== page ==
The 6888th Central Postal Directory Battalion

During the First World War, Ralph Lindsey, my great-grandfather, kept a diary of his service at the front. He wrote on the forehead, his travels, his wounds, but what came up most often: the mail. Fast forward 100 years. Even in the digital age, there is something unique and personal about a written letter – it creates a connection that digital communications simply cannot match. Anyone who has served in the military knows this – no mail means low morale.

In early 1945, at the end of the Battle of the Bulge, army officials reported that a lack of mail was hurting morale. The warehouses were filled with millions of pieces of mail destined for the seven million Americans serving in the European theater. The task of getting this mail to its recipients fell to the 6888th Central Postal Directory Battalion.

Except for a few small nursing units, the “Six Triple Eight” was the only all-black unit of the Women’s Army Corps to serve overseas during World War II. In response to the attack on Pearl Harbor, our entire nation rallied together to support the war effort. While the war largely united Americans in a common purpose, the military remained separate, with ability to serve limited based on race and gender. The women of the 6888th didn’t just serve – they had to fight for their right to serve. The unit’s commanding officer, Major Charity Adams, became the first black woman to hold a commission in the Women’s Army Auxiliary Corps.

The Six Triple Eights faced warehouses stacked to the ceiling with letters and packages. These buildings were unheated and dimly lit, windows were blacked out to prevent light from appearing during nighttime air raids. The rats were looking for packets of spoiled cakes and cookies. Since it was a cold winter, they wore long johns and extra layers of clothing under their coats when working in these warehouses. Members of the unit were organized daily into three separate shifts, so work continued 24 hours a day, seven days a week. series to distinguish between different people with the same name. They dealt with “undeliverable” mail that was sent to their location for redirection. They investigated unaddressed mail for clues to determine the intended recipient, and they performed the sad task of returning mail addressed to deceased service members.

By the end of the war, the legacy of the 6888th was already forming. Three members of the 6888th are buried at the Colleville-Sur-Mer American Cemetery in Normandy (there are only four women buried there). Like so many of the greatest generation, the women of the 6888th returned from the war determined to make up for lost time – while some remained in the military, others used the GI Bill to further their education and create new opportunities. They became teachers, nurses and businesswomen. One of the most important aspects of their legacy was their contribution to civil rights. The achievements of the 6888th in Europe contributed to a study of women’s contributions to the war effort which concluded: “[T]The national security agenda is the joint responsibility of all Americans, regardless of color or gender” and “the continued use of female military personnel of color, as well as white, is necessary in a force that is proportionately appropriate to the relative distribution of the population between people of color and whites. races.”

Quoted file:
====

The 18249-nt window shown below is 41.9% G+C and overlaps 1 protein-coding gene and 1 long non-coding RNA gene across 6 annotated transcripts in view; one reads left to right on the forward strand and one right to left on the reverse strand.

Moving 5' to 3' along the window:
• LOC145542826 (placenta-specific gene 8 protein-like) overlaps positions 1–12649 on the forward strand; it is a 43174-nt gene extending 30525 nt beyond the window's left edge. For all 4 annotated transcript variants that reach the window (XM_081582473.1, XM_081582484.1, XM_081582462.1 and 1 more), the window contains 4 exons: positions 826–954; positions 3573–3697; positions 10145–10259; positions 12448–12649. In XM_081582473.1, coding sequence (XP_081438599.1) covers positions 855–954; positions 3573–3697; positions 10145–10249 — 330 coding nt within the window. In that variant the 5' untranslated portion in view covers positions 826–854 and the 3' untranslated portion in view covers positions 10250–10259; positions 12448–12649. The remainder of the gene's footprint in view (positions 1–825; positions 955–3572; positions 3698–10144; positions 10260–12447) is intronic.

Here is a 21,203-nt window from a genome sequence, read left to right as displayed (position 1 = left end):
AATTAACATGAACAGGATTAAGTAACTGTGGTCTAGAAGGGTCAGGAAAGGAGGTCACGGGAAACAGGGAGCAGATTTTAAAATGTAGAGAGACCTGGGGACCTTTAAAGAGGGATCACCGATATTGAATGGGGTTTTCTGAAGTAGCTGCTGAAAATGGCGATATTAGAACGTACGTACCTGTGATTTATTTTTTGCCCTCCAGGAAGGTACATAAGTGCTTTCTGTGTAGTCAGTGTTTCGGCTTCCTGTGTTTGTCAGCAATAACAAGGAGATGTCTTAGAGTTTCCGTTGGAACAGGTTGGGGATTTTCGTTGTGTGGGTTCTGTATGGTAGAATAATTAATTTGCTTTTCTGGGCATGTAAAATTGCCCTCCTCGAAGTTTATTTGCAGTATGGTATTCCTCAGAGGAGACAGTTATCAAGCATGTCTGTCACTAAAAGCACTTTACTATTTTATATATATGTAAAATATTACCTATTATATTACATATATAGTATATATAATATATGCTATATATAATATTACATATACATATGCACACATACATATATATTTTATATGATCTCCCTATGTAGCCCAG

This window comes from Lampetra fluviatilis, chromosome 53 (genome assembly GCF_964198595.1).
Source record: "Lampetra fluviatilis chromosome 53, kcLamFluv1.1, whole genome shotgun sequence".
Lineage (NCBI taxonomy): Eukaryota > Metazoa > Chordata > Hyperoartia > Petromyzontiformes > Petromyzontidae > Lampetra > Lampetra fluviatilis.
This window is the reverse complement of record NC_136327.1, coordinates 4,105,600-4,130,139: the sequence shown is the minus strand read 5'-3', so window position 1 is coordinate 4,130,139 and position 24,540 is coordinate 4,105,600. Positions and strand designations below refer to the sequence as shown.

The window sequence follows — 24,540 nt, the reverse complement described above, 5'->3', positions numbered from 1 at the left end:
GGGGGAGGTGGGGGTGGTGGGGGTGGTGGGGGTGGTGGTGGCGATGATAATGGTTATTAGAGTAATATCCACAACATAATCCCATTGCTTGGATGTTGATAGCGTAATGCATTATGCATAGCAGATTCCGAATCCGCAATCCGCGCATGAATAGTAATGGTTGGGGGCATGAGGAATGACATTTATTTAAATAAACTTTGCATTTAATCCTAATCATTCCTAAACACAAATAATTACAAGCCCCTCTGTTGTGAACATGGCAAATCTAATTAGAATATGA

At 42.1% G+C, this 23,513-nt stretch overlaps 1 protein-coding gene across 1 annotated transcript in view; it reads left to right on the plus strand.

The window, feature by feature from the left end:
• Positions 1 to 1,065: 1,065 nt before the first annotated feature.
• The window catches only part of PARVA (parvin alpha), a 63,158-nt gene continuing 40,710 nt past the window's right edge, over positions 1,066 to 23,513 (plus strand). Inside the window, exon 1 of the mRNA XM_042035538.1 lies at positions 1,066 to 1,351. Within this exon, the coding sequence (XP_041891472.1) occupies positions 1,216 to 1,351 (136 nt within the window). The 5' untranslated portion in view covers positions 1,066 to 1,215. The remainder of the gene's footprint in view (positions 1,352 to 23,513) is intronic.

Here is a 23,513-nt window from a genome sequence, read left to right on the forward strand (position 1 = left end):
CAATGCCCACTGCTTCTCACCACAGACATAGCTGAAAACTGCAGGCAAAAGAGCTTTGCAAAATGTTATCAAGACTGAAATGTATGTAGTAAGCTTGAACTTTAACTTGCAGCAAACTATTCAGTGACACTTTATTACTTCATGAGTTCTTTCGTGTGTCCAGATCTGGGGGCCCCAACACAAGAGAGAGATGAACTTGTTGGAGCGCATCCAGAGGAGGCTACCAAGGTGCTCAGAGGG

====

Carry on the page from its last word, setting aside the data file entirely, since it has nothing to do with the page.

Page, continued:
It’s not a mail story. It’s the story of 855 black women, who found a way to serve when the nation needed it most. In 2019, a bipartisan effort was launched to award the Congressional Gold Medal to the 6888th. As of this writing, this bill has passed the Senate and is awaiting a vote in the US House of Representatives.

Joseph Reagan is the Director of Military and Veteran Outreach for Wreaths Across America. He has nearly 20 years of experience working with leaders in government, nonprofits, and Fortune 500 companies to develop sustainable strategies supporting national security and veteran health.

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